It was formerly included in the Puntius conchonius ‘group’ of closely-related species alongside P. aterP. bandula, P. conchoniusP. cumingiiP. didiP. geliusP. khugaeP. macrogrammaP. manipurensisP. meingangbiiP. nankyweensisP. nigripinnisP. nigrofasciatusP. padamyaP. phutunioP. punctatusP. revalP. shalyniusP. stoliczkanusP. thelysP. tiantian, and P. ticto, but all of these were moved to the new genus Pethia by Pethiyagoda et al. (2012), as were P. melanomaculataP. pookodensis, P. muvattupuzhaensis, P. ornatus, and P. yuensis.

Pethia species are defined by the following combination of characters:  rostral barbels absent; maxillary barbels minute or absent; possession of a stiff, serrated last unbranched dorsal-fin ray; presence of a black blotch on the caudal peduncle, and frequently, black blotches, spots or bars on the side of the body; infraorbital 3 deep and partially overlapping the preoperculum.

The genus Puntius was for a number of years viewed as a polyphyletic catch-all containing over 100 species of small to mid-sized cyprinid until Pethiyagoda et al. (2012) published a partial review covering South Asian members.

The majority of sub-Himalayan Puntius species were reclassified and new genera Dawkinsia, Dravidia, and Pethia erected to accomodate some of them, with the remainder either retained in Puntius or moved to the existing Systomus assemblage, though the definition of the latter was altered meaning some Southeast Asian species formerly placed there are no longer members.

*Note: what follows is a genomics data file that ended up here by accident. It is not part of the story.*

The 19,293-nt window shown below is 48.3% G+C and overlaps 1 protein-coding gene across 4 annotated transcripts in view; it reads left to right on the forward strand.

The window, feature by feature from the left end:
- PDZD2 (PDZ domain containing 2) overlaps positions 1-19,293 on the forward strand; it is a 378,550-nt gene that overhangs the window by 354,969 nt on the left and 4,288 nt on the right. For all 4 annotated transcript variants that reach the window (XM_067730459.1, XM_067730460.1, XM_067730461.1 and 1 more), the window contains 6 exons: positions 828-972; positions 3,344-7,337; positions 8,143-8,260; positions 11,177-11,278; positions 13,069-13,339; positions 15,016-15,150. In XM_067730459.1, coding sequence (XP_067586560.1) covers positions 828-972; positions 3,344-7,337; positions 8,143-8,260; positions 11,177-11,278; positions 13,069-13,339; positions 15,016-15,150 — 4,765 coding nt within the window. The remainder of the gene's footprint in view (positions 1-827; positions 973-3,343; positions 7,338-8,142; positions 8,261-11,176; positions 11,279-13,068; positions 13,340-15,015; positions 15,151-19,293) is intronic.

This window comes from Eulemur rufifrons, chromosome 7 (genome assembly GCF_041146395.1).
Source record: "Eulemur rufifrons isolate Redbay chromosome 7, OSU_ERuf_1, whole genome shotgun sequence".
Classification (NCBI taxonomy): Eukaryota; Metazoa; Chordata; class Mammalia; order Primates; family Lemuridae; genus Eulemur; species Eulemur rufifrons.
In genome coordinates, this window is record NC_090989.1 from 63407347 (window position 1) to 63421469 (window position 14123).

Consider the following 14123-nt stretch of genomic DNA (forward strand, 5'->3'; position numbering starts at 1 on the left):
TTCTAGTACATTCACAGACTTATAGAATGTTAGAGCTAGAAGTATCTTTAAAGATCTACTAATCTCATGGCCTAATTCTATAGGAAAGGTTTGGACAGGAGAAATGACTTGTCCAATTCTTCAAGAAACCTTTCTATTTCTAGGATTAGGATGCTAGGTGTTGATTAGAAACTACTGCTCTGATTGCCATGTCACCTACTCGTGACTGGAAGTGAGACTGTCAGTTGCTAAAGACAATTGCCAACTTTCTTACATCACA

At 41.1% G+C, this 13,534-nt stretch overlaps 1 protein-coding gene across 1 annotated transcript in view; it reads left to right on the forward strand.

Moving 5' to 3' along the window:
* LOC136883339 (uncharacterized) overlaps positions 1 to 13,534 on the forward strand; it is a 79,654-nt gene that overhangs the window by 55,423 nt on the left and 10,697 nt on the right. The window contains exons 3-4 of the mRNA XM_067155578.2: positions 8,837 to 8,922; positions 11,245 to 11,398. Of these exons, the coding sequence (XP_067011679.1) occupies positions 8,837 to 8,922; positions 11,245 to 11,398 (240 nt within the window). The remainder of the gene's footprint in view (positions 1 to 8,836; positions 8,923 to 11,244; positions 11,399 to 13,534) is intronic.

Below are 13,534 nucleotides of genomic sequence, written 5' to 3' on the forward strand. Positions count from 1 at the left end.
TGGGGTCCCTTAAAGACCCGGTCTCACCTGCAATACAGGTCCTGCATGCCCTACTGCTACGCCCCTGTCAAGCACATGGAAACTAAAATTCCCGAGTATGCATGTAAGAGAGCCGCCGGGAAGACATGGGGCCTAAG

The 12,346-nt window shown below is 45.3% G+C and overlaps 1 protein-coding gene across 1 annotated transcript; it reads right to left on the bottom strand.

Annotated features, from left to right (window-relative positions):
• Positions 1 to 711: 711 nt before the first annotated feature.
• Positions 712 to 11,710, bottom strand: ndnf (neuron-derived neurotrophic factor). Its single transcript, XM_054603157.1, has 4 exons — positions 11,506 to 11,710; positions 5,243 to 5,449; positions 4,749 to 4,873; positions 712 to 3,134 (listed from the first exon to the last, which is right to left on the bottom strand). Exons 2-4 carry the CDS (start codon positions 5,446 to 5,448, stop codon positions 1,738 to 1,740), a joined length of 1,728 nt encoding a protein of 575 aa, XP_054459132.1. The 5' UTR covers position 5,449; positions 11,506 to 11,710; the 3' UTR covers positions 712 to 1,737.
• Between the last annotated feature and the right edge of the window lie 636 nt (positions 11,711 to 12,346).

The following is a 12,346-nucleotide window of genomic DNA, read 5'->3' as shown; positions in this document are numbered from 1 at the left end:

It subsequently became clear that the name Dravidia was preoccupied by a genus of flesh fly, therefore the replacement name Haludaria was made available by Pethiyagoda (2013).

No species from Indochina, China, or Indonesia were included in the study meaning a significant number of former Puntius are currently classed as incertae sedis, i.e., of uncertain taxonomic placement, and this also applies to a number of South Asian species of unresolved status.

They’re perhaps best referred to as ‘Puntius‘ for the time being whereby the genus name is surrounded by quotation marks to denote its questionable usage, and that is the convention used here on SF at the moment.


  1. Kullander, S. O., 2008 - Ichthyological Exploration of Freshwaters 19(1): 59-84
    Five new species of Puntius from Myanmar (Teleostei: Cyprinidae).
  2. Kullander, S. O. and F. Fang, 2005 - Copeia 2005(2): 290-302
    Two new species of Puntius from northern Myanmar (Teleostei: Cyprinidae).
  3. Kullander, S. O. and R. Britz, 2008 - Electronic Journal of Ichthyology, Bulletin of the European Ichthyology Society 2: 56-66
    Puntius padamya, a new species of cyprinid fish from Myanmar (Teleostei: Cyprinidae).
  4. Marcus Knight, J. D., K. Rema Devi, T. J. Ingram, and M. Arunachalam, 2012 - Journal of Threatened Taxa 4(3): 2409-2416
    A new species of barb Puntius nigripinnis (Teleostei: Cyprinidae) from southern Western Ghats, India.
  5. Pethiyagoda, R., 2013 - Zootaxa 3646(2): 199
    Haludaria, a replacement generic name for Dravidia (Teleostei: Cyprinidae).
  6. Pethiyagoda, R., M. Meegaskumbura, and K. Maduwage, 2012 - Ichthyological Exploration of Freshwaters 23(1): 69-95
    A synopsis of the South Asian fishes referred to Puntius (Pisces: Cyprinidae).

No Responses to “Pethia erythromycter – Lipstick Barb (Puntius erythromycter)”

Leave a Reply

You must be logged in to post a comment.